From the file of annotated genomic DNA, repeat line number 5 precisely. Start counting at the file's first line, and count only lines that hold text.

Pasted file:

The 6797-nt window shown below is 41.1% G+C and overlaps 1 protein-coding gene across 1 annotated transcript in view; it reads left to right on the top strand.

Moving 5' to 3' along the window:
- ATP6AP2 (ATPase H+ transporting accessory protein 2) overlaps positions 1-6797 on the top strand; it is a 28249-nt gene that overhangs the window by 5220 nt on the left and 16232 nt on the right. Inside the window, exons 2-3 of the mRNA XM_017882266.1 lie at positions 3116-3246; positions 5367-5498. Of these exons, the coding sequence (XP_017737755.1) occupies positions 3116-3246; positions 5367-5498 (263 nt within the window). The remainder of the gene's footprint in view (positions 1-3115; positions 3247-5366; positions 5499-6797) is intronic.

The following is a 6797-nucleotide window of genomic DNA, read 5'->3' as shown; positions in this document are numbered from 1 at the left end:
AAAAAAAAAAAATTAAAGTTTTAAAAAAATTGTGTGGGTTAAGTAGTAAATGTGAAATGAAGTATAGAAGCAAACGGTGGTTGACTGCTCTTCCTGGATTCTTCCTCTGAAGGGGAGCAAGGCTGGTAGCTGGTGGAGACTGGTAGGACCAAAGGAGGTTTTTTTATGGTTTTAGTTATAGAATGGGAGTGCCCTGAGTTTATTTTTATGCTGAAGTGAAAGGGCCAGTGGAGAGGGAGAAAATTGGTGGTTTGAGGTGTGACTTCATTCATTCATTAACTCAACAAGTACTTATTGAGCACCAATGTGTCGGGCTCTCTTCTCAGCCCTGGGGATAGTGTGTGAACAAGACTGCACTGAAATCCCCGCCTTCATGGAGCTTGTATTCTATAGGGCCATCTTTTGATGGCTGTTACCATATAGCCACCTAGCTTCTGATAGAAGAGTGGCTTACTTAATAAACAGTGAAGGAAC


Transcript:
AAAAAAAAAAAATTAAAGTTTTAAAAAAATTGTGTGGGTTAAGTAGTAAATGTGAAATGAAGTATAGAAGCAAACGGTGGTTGACTGCTCTTCCTGGATTCTTCCTCTGAAGGGGAGCAAGGCTGGTAGCTGGTGGAGACTGGTAGGACCAAAGGAGGTTTTTTTATGGTTTTAGTTATAGAATGGGAGTGCCCTGAGTTTATTTTTATGCTGAAGTGAAAGGGCCAGTGGAGAGGGAGAAAATTGGTGGTTTGAGGTGTGACTTCATTCATTCATTAACTCAACAAGTACTTATTGAGCACCAATGTGTCGGGCTCTCTTCTCAGCCCTGGGGATAGTGTGTGAACAAGACTGCACTGAAATCCCCGCCTTCATGGAGCTTGTATTCTATAGGGCCATCTTTTGATGGCTGTTACCATATAGCCACCTAGCTTCTGATAGAAGAGTGGCTTACTTAATAAACAGTGAAGGAAC